Here's an idea I think will catch on. As I wrote for Aviationweek.com, JetBlue yesterday became at least the second airline--and the first in the U.S.--to offer customers a refund on their ticket if they lose their full-time jobs before they take their flights.
It's not quite an original idea--JetBlue said Hyundai's "Assurance" program, offering to buy back cars from customers who lose their jobs after purchasing or leasing them, inspired the idea within its company. Also, as JetBlue subsequently discovered, European low-cost carrier Flybe already had implemented such a policy for its customers for the month of January (and then extended the offer through February). But JetBlue's new policy is notable for a couple of reasons: it's the first U.S. carrier to do it and its offer is for bookings through June.
JetBlue's offer does include some caveats and conditions (you can read the policy in full here). So does Flybe's. Nonetheless, I think the policy offers some comfort to people who are nervous about spending money on any big-ticket items (or moderately expensive items) because of insecurity about their jobs, and there are a lot of such people right now. JetBlue and Flybe certainly are betting their offers will attract more bookings than it costs them in refunds, and I doubt Flybe would have extended its offer for another month if it did not see some signs it was working. They certainly have reason to try: JetBlue, for example, saw its traffic drop 7.1% in January, exceeding its 5.1% cut in capacity. In that regard, JetBlue is hardly alone, and this policy, which is a sign of the economic times, also could be a sign of similar policies to come.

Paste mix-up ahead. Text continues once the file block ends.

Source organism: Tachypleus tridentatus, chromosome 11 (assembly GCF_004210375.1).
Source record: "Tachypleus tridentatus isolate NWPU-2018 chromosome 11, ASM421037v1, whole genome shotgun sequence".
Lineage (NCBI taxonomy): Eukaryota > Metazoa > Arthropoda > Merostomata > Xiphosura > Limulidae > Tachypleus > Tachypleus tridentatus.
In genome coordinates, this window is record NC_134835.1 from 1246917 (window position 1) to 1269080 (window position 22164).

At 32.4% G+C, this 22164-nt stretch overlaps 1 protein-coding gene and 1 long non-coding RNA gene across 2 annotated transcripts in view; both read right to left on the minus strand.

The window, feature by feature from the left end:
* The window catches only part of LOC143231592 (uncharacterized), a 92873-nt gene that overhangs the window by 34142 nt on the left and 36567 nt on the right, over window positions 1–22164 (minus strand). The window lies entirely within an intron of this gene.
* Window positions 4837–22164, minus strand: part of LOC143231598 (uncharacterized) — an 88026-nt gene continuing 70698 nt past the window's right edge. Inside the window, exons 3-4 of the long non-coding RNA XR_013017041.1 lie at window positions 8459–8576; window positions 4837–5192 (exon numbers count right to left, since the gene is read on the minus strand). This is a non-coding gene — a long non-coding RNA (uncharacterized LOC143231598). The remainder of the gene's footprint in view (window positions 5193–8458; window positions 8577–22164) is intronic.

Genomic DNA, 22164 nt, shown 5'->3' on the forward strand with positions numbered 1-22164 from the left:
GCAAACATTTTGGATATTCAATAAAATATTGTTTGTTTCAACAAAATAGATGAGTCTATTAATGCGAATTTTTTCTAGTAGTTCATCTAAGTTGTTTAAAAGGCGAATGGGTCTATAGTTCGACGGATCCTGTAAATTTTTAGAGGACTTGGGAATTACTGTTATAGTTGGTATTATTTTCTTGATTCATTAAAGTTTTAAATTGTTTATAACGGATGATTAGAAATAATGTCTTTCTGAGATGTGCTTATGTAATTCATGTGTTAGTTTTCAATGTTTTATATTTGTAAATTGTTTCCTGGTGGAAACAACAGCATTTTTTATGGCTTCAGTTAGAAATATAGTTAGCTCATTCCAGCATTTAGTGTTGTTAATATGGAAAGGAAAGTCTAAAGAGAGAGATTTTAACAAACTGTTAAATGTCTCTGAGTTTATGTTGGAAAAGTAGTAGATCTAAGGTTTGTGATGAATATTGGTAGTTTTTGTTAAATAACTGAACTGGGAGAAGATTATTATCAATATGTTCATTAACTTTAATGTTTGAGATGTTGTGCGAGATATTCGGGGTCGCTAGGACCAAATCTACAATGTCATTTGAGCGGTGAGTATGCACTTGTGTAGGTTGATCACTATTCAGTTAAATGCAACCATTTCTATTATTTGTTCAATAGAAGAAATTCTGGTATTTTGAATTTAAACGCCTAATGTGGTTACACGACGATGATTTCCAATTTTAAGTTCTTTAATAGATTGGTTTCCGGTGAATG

Postscript: Flybe said in its Jan. 30 press release that "other leading travel companies" have copied its policy. I'm awaiting an answer from Flybe on which companies it is referring to, and when I get that answer I will update this post.
Update: Flybe referred me to this article in the Guardian, which notes that the travel companies Thomson and First Choice offered a simiilar deal in January (and also talks about other innovative steps companies have been taking to try to reassure and attract customers). That offer appears to be done, but you can read the company press release about it here.
Update #2: I just received an e-mail from a company called Skyroll, which makes rollable garment bags, to let know that this month began offering its bags for half-price to people who can document that they have been laid off. The company is promoting the offer as a way to assist job seekers who need to travel for an interview. Just another example of the recession-related deals and incentives I think you'll see more of.